Found some good info online about parts of what I want, but still sorting out how to shove it all together. :D

    MAME wise, ya it's where I got stuck, with all the types/makes of MAME, wasn't having much luck getting games to start and just kinda left it. Had plenty of NES games to pass time with. But, I'd like to get everything up and running when I build the console... given all the work/cost involved be nice to get everything running. I still have to go through and weed out stuff that doesn't work, and sports games. No one in the house wants to play any games that are hockey, baseball, golf, basketball... if you count wrestling as a sport, then that's the only sport I'm keeping. :D

    Just want to free up a good sized chunk of space so I can add a few PSOne games like the Spyro series, and Medievil. Nieces/nephews loved those games, but the PSOne is dead and they all have Xboxes now.

    But again, eBay HK, so ETA is between 3-8 weeks, likely 8 if not lost in the post like often happens so, I have some time to work on the Pi portion and get it running.

  • @THRobinson MAME can be hard for everyone at first. I've been doing this for over a decade and a half and so have a lot of folks, so it is easy to forget what it was like back before you really had a good grasp of MAME.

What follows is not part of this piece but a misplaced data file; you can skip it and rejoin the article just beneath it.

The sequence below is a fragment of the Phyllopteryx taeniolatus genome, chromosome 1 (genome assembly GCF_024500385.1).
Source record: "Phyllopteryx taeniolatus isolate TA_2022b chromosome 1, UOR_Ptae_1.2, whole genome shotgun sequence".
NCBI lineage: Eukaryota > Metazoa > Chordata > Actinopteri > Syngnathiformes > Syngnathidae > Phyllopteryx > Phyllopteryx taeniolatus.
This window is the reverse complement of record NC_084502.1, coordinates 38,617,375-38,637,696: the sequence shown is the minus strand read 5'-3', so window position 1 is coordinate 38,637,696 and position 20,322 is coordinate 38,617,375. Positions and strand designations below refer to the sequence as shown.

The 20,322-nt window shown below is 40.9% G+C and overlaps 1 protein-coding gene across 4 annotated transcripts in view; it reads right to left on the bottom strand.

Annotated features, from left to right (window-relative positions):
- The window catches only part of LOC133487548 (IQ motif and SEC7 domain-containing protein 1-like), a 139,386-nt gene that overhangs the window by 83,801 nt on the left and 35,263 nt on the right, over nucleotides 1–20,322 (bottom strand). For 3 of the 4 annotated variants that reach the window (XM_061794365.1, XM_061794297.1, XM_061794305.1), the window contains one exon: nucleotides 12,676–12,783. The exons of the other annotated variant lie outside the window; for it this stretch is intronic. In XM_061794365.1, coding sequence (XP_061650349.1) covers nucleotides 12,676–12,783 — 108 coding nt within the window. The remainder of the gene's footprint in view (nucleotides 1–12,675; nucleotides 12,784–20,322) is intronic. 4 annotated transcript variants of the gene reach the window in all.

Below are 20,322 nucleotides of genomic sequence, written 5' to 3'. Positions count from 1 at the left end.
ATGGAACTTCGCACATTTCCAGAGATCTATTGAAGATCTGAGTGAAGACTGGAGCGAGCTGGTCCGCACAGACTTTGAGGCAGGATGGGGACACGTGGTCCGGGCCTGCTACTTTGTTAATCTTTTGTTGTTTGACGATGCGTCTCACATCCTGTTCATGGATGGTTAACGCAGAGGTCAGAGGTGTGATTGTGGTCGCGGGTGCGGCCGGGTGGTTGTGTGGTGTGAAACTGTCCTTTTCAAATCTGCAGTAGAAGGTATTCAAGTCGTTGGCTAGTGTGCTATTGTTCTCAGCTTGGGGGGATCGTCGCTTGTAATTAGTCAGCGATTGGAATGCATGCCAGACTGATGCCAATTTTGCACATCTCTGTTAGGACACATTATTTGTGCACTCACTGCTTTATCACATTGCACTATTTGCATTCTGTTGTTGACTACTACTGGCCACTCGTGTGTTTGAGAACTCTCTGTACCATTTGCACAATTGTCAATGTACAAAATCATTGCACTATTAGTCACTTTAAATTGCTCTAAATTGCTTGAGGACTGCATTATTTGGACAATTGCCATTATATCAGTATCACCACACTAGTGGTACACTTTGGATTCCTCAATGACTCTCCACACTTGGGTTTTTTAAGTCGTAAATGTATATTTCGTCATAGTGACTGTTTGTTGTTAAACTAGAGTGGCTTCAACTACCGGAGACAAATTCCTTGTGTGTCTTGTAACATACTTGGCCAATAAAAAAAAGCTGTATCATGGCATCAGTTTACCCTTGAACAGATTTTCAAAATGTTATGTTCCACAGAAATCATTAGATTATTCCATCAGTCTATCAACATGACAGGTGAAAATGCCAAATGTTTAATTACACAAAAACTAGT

The basic idea is that each arcade emulator has different capabilities. MAME has always had the goal to archive video games through accurate emulation, regardless of playability/performance. That's why we are using lr-mame2003 by default, as this is the best compromise of performance and features. The newer MAME is, the more ROMs it supports, but also, the the ROMs themselves get better. Earlier versions may have skipped certain elements of the game hardware, taking shortcuts etc. to make them work, but as the emulator evolved, so did the capabilities to emulate, so new versions of ROMs had to be created. Therefore, the version of MAME you use has to be paired with a set of ROMs that correspond to it.